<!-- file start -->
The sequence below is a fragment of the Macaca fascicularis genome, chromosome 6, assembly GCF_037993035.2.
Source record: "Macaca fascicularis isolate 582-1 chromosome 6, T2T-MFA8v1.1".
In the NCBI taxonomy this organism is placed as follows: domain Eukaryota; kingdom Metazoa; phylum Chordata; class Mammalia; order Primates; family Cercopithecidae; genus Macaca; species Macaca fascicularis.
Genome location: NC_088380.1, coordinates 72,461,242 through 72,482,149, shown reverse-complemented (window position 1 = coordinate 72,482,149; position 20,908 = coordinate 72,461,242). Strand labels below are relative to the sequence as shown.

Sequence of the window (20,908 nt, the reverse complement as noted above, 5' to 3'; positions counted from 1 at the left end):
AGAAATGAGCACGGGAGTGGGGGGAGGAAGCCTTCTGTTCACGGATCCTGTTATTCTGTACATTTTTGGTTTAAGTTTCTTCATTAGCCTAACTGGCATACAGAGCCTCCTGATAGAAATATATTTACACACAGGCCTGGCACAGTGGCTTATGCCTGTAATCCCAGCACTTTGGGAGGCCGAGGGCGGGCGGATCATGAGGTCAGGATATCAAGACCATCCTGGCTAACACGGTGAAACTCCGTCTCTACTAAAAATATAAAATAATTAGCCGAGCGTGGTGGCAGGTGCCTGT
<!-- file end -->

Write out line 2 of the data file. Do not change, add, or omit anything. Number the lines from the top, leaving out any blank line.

Source record: "Macaca fascicularis isolate 582-1 chromosome 6, T2T-MFA8v1.1".